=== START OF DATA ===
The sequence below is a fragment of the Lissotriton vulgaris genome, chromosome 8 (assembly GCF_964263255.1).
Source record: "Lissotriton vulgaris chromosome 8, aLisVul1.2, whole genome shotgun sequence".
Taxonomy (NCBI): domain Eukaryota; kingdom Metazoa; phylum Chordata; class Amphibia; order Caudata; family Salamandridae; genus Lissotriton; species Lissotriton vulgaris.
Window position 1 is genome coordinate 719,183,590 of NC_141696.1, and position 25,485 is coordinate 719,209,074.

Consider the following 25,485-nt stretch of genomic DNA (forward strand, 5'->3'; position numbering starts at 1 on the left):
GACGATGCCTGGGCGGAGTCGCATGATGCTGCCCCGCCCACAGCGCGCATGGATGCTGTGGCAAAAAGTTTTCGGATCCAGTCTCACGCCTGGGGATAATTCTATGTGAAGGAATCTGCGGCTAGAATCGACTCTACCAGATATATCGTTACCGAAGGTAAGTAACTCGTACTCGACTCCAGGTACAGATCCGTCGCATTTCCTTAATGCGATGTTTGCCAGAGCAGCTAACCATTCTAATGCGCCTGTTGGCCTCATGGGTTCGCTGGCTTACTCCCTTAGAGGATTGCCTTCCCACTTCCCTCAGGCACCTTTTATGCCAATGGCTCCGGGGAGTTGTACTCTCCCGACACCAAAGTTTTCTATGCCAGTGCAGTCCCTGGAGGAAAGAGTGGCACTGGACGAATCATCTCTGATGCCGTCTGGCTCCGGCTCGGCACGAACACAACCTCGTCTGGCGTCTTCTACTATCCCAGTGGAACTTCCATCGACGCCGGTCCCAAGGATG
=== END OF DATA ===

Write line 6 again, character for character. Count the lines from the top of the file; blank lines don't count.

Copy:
GACGATGCCTGGGCGGAGTCGCATGATGCTGCCCCGCCCACAGCGCGCATGGATGCTGTGGCAAAAAGTTTTCGGATCCAGTCTCACGCCTGGGGATAATTCTATGTGAAGGAATCTGCGGCTAGAATCGACTCTACCAGATATATCGTTACCGAAGGTAAGTAACTCGTACTCGACTCCAGGTACAGATCCGTCGCATTTCCTTAATGCGATGTTTGCCAGAGCAGCTAACCATTCTAATGCGCCTGTTGGCCTCATGGGTTCGCTGGCTTACTCCCTTAGAGGATTGCCTTCCCACTTCCCTCAGGCACCTTTTATGCCAATGGCTCCGGGGAGTTGTACTCTCCCGACACCAAAGTTTTCTATGCCAGTGCAGTCCCTGGAGGAAAGAGTGGCACTGGACGAATCATCTCTGATGCCGTCTGGCTCCGGCTCGGCACGAACACAACCTCGTCTGGCGTCTTCTACTATCCCAGTGGAACTTCCATCGACGCCGGTCCCAAGGATG